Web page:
On Earth Day this year, a group of third-graders at Joella C. Good Elementary School gathered on their campus with green flags and shovels in hand. With the help of FIU artist Xavier Cortada, the students planted a live oak tree at their school to reclaim the land for nature.
For the last eight years, all 336 schools in the Miami-Dade County Public School System (MDCPS) have planted a tree and performed a flag-posting ceremony on Earth Day as part of the Native Flags Project. The project is led by Cortada, the artist-in-residence for both the College of Arts, Sciences and Education (CASE) and the College of Communication, Architecture + The Arts (CARTA).
In 2008, Cortada travelled to the North Pole. He planted a green flag at Earth’s northernmost tip and launched an eco-art project along with a challenge: to help keep the North Pole from melting and sea levels from rising, he called for people around the world to plant trees native to their area. Native trees help local ecosystems and absorb carbon dioxide – ultimately helping halt the effects of global climate change.
The project took root in South Florida. Cortada found various community partners and venues committed to the endeavor. The Frost Science Museum (then-known as the Miami Science Museum), Deering Estate, Pinecrest Gardens and MDCPS have all partnered with Cortada and CASE, CARTA and FIU Libraries for the project.
Two MDCPS flagship schools are selected each year to receive a special visit from Cortada. He meets with a group of about 45 students, discusses the purpose of the project and tells them about protecting the environment through tree-planting. Then, they plant a native tree and take saplings from the tree as well as a green flag back home.
Ana Rijo-Conde, deputy chief facilities officer for MDCPS, says these kinds of events can have an enormous effect on students. She recalls one example during this year’s tree-planting that will remain dear to her heart for years to come.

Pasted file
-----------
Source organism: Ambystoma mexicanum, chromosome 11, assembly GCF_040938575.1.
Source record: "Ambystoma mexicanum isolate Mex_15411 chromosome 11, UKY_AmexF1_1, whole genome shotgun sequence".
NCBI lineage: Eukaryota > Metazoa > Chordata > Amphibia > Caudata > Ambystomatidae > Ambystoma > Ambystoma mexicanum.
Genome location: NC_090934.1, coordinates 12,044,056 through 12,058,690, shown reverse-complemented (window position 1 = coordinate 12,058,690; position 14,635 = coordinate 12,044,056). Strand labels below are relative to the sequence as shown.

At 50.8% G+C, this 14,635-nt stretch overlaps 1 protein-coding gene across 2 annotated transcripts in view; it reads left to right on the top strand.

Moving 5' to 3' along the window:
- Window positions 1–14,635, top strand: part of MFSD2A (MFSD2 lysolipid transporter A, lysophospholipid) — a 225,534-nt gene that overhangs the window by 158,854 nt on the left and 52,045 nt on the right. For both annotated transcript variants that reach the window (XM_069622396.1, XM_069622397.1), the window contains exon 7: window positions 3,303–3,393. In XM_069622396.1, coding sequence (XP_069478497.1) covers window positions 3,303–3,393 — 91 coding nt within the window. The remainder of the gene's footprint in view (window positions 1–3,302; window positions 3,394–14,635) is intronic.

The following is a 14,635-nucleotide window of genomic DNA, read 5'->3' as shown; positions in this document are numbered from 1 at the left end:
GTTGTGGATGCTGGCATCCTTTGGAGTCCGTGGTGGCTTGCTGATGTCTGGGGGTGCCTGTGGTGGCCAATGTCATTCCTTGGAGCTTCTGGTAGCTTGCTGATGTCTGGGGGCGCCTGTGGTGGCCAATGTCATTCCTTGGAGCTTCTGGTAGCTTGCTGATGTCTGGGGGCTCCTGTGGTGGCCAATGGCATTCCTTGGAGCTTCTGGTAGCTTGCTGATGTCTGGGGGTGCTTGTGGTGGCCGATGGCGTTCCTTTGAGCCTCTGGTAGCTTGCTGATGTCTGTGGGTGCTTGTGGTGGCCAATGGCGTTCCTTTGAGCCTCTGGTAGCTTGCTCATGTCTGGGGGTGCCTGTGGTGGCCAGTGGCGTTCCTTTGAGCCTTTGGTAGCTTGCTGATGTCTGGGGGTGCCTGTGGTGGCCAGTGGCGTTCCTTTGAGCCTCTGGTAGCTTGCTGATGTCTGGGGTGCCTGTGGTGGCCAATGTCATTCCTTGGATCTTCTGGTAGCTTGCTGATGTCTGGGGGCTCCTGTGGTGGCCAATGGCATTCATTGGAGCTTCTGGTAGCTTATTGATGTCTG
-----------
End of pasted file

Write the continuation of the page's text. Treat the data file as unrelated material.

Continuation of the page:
While handing out the saplings to the students, Rijo-Conde heard one student tell Cortada: “I didn’t know what I wanted to do when I grow up, but now I know. I’m going to be a science teacher.”
“It’s amazing,” Rijo-Conde says. “I always marvel at how Xavier can speak to a group of children no matter what grade and bring everything into context. At the end of the conversation, they [the students] had such a good understanding of nature and their responsibilities as it relates to the earth. They were talking about how they were going to convey the message to their grandparents, parents, brothers and sisters. It’s just so great to see all of this enthusiasm.”
Recently, Native Flags project representatives also presented at the Leaf Summit, which was hosted at Biscayne Bay Campus this year. Cortada also participated in Pinecrest Garden’s planting of wild coffee garden, which included the Pinecrest mayor and council members as participants.
Cortada says planting the flag is a form of participatory art that helps establish a sense of purpose and confidence.
“At the end of the day, I’m using this as a way of having people change the way they see themselves, as a purpose-driven art that helps them reclaim their lives and their communities. The goal isn’t to plant trees, it’s to create citizens who care about planting trees and who understand the science and ethical dimension of this.”
Once people understand that they can make a difference, Cortada feels they will become more curious, more engaged and may start to create their own sustainability projects.
“The reason I’m an artist in residence at FIU is because I believe in this institution’s capacity to lead our Miami residents,” Cortada says.
He’s happy to be able to impact the broader audience with his art through FIU. “I know I’m at the perfect institution to have an impact.”